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Probability approximation

  1. May 23, 2013 #1

    Mentallic

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    1. The problem statement, all variables and given/known data
    Take 50 free throws in basketball, and record the number of successful shots.

    1) Use this data to estimate your free throw percentage.
    2) Construct a 95% confidence interval for this estimated quantity.


    2. Relevant equations

    X ~ Binomial(n,p)

    3. The attempt at a solution

    I don't quite understand this. I would've guessed that given the data, my free throw percentage should be pretty obviously k/50 where k is the number of shots I landed. Maybe this means I should set the problem up as such?

    X ~ Binomial(50,k/50)

    But then it wants me to construct a confidence interval, so that can't be it, because I've taken the probability of landing a shot to be known.

    edit: Hang on, I think I need to assume they're normally distributed.
     
    Last edited: May 23, 2013
  2. jcsd
  3. May 23, 2013 #2

    Ray Vickson

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    If X = number of shots landed, X ~ Binomial(50,p) for some unknown constant p, and the success fraction is f = X/50. After observing X (or f) you want to infer something about the value of p. Normal distributions have not much to do with the problem, except maybe as an approximation to make computations easier. (Nowadays, with readily-available powerful software such approximations are less important than they used to be.)
     
  4. May 23, 2013 #3

    Mentallic

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    What kind of inference for p would I make? I only have the data of shooting k successful throws out of 50 total, so all I can imagine doing with this is to falsely assume that my true average p is k/50.
     
  5. May 23, 2013 #4

    Ray Vickson

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    Nothing false about it as a probable approximation; you would not be surprised to find the true value of p being close to f= k/50.

    Let's cook up some simple numbers: say you observe f = 0.2, so k = 10. How surprised would you be by this result if you knew p = 0.9? Well, how probable is it that you would observe X as small as 10 (i.e., X <= 10) when X~Bin(50,0.9)? How surprised would you be to observe X as large as 10 when X~Bin(50, 0.001); that is, what would be the probability of observing X >= 10 in such a case? Note that we do not necessarily ask the probability that X = 10 exactly, since this will likely always be small for any p; it is just one of 51 separate probability figures that must all sum to 1.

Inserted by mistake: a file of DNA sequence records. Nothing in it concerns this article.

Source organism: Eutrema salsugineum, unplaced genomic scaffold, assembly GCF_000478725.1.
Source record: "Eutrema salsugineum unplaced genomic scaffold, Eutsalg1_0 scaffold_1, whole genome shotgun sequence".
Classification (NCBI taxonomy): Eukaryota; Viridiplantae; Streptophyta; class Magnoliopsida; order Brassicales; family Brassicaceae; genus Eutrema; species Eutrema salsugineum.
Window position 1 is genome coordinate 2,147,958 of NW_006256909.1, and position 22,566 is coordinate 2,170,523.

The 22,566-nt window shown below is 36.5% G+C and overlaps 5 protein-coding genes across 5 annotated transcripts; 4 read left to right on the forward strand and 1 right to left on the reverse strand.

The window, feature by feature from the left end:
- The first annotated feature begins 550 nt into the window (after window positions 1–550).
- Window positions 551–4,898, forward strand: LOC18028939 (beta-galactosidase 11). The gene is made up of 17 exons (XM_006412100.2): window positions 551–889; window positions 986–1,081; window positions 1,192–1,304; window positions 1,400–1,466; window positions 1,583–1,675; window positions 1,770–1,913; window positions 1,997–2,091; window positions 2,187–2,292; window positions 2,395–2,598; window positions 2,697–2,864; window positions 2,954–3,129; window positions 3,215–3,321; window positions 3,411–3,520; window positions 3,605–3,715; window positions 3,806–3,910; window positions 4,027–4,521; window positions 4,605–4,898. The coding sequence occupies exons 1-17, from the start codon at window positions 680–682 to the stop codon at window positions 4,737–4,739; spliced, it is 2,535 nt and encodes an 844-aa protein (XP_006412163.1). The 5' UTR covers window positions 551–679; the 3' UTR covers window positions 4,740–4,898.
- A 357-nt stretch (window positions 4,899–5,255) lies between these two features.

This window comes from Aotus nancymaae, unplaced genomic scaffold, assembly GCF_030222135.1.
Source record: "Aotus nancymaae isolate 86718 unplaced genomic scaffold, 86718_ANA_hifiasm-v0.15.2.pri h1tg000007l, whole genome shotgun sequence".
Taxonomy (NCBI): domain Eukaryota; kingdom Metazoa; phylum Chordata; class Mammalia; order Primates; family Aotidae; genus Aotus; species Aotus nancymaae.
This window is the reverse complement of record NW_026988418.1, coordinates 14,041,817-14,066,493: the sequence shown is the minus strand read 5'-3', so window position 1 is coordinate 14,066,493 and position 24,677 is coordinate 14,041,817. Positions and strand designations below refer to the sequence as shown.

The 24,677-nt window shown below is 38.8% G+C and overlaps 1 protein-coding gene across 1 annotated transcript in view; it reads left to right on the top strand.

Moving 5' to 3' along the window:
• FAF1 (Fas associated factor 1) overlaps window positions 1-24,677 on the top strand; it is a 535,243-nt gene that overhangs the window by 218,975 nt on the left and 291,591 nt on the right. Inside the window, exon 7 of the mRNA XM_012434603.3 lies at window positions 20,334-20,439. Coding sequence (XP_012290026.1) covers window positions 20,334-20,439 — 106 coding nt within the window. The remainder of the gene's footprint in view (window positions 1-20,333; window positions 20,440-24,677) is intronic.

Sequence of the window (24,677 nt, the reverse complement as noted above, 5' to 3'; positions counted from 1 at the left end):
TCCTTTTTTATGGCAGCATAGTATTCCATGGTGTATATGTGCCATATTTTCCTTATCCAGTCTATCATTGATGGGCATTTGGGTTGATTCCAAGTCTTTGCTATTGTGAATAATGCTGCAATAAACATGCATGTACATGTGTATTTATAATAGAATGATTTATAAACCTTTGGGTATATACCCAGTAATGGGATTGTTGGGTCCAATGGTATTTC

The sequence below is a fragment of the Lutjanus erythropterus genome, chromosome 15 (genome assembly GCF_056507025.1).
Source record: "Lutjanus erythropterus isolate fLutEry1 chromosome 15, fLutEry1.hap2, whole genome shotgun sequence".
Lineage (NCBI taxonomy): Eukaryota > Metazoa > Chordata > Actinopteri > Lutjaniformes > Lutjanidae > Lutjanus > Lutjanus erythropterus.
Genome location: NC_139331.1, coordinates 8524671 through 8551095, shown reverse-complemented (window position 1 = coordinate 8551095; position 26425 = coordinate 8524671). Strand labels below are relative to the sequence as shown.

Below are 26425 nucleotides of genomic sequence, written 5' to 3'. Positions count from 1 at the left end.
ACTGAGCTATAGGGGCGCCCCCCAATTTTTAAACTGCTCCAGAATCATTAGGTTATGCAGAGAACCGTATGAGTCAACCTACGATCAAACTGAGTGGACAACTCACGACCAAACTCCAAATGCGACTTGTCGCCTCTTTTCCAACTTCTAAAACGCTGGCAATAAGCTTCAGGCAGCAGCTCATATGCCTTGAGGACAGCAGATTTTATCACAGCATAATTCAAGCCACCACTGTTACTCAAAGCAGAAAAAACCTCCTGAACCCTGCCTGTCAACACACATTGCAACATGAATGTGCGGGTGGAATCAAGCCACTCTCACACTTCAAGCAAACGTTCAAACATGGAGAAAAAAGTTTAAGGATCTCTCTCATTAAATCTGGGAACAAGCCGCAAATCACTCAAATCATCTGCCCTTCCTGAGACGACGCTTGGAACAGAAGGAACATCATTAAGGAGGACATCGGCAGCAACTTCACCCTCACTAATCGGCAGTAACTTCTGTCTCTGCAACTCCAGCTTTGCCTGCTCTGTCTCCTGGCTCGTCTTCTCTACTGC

A confidence interval [a,b] is a kind of "not too surprised" interval, so that if p ε [a,b] the probability of observing X = 10 is not "too small". In your case you do not want to be more surprised than 5%, so you would typically (and usually) choose upper and lower limits giving 2.5% probability each. So, you would choose the upper limit 'b' to give P(X <= 10) = 0.025 for X~Bin(50,b) and the lower limit 'a' to give P(X >= 10) = 0.025 for X ~ Bin(50,a). Of course, we could choose upper and lower probabilities different from 0.025, just as long as the two of them sum to 0.05, but choosing the symmetrical case is customary.

    Modern software can handle such problems pretty easily, but you might, nevertheless, choose instead to use a normal approximation to the binomial.

    Formally: a 95% confidence interval [a,b] is a random interval whose chance of overlapping the true value of p is 95%. (The interval is random because it is constructed from the observed data, which is itself random.) Classical statisticians would say it is incorrect to speak of "the probability that p lies in the interval is 95%"; rather, they would insist that it is the interval itself to which the probability is attached. This concept can be tricky to grasp.

    A Bayesian (which I almost am) would find it a lot easier: he/she would start with a "prior" probability distribution f0(p) of the parameter, and would then just look at the posterior distribution f1(p) of p, after observing the data. That is, f1(r) = P{r < p < r + dr|X=k}/dr = P{X=k|p=r} * f0(r) /P{X=k}. For a uniform prior f0 = 1, we get
    [tex] f_1(r) = \frac{r^k (1-r)^{50-k}}{B(k+1,50-k+1)},[/tex]
    where ##B(u,v)## is the so=called Beta function:
    [tex] B(u,v) = \int_0^1 x^{u-1}(1-x)^{v-1} \, dx.[/tex]
    Anyway, p would now be regarded as having a probability density f1, and the confidence interval [a,b] would be truly an interval in which p was 95% likely to fall.

    The classical and Bayesian confidence intervals would be sightly different, since the classical method looks at {X <= 10} and {X >= 10}, while the Baseyian looks at {X = 10}.
     
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